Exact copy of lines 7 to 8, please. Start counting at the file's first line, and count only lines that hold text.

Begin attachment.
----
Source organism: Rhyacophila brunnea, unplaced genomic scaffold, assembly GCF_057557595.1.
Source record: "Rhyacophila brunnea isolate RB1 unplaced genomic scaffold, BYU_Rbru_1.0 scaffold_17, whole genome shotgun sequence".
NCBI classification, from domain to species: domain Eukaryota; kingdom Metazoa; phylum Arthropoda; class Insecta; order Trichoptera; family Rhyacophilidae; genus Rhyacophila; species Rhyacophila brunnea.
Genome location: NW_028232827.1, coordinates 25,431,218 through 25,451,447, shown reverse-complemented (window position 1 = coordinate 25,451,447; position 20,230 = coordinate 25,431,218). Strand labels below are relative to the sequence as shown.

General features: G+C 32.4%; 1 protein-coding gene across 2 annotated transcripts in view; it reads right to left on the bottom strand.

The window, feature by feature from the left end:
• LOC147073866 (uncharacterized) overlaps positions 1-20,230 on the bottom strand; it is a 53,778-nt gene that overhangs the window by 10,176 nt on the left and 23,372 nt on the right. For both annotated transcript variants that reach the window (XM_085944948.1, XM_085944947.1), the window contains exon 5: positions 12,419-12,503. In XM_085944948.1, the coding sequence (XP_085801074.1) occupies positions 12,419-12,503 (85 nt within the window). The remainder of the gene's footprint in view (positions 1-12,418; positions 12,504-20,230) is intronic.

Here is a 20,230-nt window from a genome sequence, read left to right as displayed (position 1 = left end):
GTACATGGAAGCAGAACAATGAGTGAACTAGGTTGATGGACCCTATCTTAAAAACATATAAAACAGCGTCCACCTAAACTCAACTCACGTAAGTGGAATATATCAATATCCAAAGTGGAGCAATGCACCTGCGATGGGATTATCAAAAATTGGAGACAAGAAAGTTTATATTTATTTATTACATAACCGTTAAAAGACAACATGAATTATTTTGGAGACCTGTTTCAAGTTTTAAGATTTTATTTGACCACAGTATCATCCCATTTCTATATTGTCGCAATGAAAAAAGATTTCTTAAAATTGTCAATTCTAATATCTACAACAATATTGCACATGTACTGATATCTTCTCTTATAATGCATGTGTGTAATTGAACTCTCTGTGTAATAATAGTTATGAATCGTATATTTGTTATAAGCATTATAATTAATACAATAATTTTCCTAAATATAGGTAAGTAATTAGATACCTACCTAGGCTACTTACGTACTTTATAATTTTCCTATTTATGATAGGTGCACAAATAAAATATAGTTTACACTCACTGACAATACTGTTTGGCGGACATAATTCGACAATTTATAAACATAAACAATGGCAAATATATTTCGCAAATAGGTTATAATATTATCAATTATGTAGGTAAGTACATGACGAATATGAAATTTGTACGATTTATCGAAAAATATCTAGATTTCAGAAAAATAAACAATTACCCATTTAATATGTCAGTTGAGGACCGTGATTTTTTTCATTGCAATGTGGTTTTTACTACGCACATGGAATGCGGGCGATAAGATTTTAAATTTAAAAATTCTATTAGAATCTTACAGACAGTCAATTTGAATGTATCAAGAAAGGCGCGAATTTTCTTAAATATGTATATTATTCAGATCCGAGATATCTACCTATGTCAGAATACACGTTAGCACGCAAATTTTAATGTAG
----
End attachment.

• LOC147073866 (uncharacterized) overlaps positions 1-20,230 on the bottom strand; it is a 53,778-nt gene that overhangs the window by 10,176 nt on the left and 23,372 nt on the right. For both annotated transcript variants that reach the window (XM_085944948.1, XM_085944947.1), the window contains exon 5: positions 12,419-12,503. In XM_085944948.1, the coding sequence (XP_085801074.1) occupies positions 12,419-12,503 (85 nt within the window). The remainder of the gene's footprint in view (positions 1-12,418; positions 12,504-20,230) is intronic.

Here is a 20,230-nt window from a genome sequence, read left to right as displayed (position 1 = left end):